Self-Driving Truck Company Conducting “First-of-a-Kind” Test for UPS
Mountain View, CA – In what is being called a “first-of-a-kind partnership,” self-driving truck and technology company, Waymo, is joining forces with the United Parcel Service (UPS).
In a joint statement last week, the companies said Waymo’s autonomous Chrysler Pacifica minivans will soon be shuttling packages from UPS Stores in the Metro Phoenix area to the UPS Tempe, AZ hub, as part of a pilot program.
Waymo, the self-driving technology company that’s part of Alphabet (Google’s parent company) says the purpose of the new pilot program will be to explore how autonomous ground vehicles improve customer service and network efficiency with a goal of jointly developing a long-term plan for how the companies can work together.
In the Arizona pilot, the vehicle will drive autonomously with a Waymo-trained driver on board to monitor operations.
“Getting packages to our sortation facilities sooner and more frequently, while also creating an opportunity for later drop-offs for next-day service, can add enormous value for our customers,” said Scott Price, UPS chief strategy and transformation officer.
If all goes well in the Waymo-pilot, UPS could soon deploy more self-driving shuttles in other cities around the nation.
“The UPS Store is excited to participate with Waymo in this test to explore ways to provide an even better experience for customers within our network of 4,800 retail locations,” said Tim Davis, president of The UPS Store, Inc. “Moving packages out of stores more frequently can also free up valuable space for franchisees within the retail environment.”
Waymo to Test Driverless Semis in Texas and New Mexico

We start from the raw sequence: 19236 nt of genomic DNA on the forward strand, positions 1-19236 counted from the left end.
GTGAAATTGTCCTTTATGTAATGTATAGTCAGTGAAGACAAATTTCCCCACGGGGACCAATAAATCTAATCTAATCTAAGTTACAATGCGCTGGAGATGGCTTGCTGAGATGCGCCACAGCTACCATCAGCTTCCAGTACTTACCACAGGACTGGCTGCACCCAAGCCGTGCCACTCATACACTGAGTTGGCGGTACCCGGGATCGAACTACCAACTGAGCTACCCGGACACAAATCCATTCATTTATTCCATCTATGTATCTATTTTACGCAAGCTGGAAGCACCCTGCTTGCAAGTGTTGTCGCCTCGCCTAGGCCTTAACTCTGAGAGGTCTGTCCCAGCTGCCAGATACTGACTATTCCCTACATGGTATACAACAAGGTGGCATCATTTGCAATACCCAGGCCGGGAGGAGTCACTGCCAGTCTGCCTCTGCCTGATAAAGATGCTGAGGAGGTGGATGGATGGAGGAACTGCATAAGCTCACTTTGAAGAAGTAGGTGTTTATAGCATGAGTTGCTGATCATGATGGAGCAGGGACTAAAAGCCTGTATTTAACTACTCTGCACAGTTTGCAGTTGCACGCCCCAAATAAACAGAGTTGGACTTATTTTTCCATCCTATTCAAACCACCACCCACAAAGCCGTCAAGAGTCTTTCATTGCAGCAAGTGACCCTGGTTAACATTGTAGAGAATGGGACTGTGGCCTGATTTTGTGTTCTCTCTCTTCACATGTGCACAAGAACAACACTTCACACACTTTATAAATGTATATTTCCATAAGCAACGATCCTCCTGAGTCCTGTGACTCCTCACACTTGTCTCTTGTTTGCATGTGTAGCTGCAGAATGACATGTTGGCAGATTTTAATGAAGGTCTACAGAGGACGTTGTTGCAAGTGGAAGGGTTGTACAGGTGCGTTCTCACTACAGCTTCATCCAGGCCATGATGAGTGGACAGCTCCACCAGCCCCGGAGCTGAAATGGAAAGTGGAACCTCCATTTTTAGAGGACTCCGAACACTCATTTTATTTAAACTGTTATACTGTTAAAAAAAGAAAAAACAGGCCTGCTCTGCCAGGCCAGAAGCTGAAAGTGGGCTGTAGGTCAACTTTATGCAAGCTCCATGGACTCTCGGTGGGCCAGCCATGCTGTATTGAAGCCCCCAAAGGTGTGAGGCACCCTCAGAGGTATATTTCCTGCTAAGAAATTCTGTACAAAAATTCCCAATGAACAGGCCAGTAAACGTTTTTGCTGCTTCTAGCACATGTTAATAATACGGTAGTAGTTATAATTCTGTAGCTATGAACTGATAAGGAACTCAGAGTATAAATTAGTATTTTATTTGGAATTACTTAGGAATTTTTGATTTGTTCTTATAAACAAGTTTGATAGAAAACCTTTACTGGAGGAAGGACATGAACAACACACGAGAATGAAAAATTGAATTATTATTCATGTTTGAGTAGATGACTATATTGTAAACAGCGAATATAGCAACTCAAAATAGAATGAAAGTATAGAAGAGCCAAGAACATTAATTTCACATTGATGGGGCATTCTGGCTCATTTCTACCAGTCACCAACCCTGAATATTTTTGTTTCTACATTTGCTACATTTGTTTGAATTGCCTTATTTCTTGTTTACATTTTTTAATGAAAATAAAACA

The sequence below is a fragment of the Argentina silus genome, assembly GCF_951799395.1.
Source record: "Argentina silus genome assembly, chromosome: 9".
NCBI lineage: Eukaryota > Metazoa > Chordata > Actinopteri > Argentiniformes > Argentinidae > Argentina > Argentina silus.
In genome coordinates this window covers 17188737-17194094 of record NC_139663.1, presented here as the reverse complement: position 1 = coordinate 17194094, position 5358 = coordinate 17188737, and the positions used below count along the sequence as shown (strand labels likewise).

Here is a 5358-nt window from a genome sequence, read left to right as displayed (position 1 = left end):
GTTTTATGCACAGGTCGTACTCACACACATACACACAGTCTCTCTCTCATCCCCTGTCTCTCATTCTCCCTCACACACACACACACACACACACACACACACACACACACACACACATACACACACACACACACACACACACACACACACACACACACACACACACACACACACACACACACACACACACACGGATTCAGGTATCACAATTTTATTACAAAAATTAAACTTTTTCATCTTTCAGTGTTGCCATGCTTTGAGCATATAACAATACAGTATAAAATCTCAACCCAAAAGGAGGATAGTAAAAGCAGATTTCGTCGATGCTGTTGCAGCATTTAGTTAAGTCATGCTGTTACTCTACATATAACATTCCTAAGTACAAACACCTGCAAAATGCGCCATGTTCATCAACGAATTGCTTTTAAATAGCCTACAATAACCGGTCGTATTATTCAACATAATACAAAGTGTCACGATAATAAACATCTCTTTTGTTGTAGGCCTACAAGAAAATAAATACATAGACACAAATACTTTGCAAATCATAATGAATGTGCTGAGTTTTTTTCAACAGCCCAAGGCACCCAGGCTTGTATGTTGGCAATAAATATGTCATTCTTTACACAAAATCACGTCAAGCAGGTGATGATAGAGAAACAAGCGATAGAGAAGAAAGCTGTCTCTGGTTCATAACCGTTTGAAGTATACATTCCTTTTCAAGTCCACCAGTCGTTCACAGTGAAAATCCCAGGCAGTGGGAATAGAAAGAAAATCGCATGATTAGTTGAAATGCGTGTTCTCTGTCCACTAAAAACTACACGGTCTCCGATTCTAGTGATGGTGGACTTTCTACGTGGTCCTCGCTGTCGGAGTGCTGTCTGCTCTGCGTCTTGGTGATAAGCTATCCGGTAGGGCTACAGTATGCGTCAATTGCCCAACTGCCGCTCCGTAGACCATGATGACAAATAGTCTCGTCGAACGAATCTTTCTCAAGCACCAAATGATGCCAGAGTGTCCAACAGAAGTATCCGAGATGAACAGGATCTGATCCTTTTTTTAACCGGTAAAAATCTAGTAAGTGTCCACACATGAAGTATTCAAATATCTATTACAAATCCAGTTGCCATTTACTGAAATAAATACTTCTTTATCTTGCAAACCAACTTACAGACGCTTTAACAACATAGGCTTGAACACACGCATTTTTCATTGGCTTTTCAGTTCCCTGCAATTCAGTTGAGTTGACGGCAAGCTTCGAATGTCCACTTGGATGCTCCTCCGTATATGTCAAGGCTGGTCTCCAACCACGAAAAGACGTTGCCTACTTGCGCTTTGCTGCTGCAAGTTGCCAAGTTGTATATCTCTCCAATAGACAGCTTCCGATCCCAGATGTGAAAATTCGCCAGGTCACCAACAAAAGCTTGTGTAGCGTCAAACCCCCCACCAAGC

Last week’s announcement comes less than a week since Waymo announced it will soon be testing its “long-haul” autonomous big rigs in Texas and New Mexico.
This week, we’ll start driving our Chrysler Pacificas and long-haul trucks in Texas and New Mexico. These are interesting and promising commercial routes, and we’ll be using our vehicles to explore how the Waymo Driver might be able to create new transportation solutions. pic.twitter.com/uDqKDrGR9b
— Waymo (@Waymo) January 23, 2020
Waymo says it has already begun deploying autonomous Chrysler Pacifica minivans equipped with a suite of sophisticated sensors to create detailed maps of Interstates 10, 20, and 45.
The company intends for the mapping data, such as speed limits and road conditions, to be used as an aid for its self-driving semi-trucks to rely on as they navigate the major interstates.
UPS Investing in Driverless Technology
In August of 2019, UPS announced it was getting into the autonomous trucking business.
According to the the company, its venture capital arm, UPS Ventures, made a minority investment in autonomous technology developer TuSimple after completing a similar pilot program.
As part of that test, UPS provided truckloads of goods for TuSimple to carry on a North American Freight Forwarding route between Phoenix and Tucson, AZ.
TuSimple and UPS monitored distance and time the trucks traveled autonomously, safety data and transport time.
In June of 2019, TuSimple successfully completed a two-week test delivering mail along a 1,000 mile route from Phoenix to Dallas for the United States Postal Service (USPS).
TuSimple representatives reported all deliveries were made ahead of schedule and without any traffic incidents.
During the USPS test, TuSimple ran its self-driving trucks for 22 hours each, which included overnight driving along the Interstate 10, 20, and 30 corridors.
Transportation Nation Network also reported last year that TuSimple is currently operating under non-disclosure agreements with dozens of carriers, hauling three loads per day.
Though regulations currently require a human driver and engineer inside the vehicle, TuSimple’s Founder, President & CTO, Xiaodi Hou, claims that will soon change and is promising to provide commercially-viable self-driving trucks by 2023.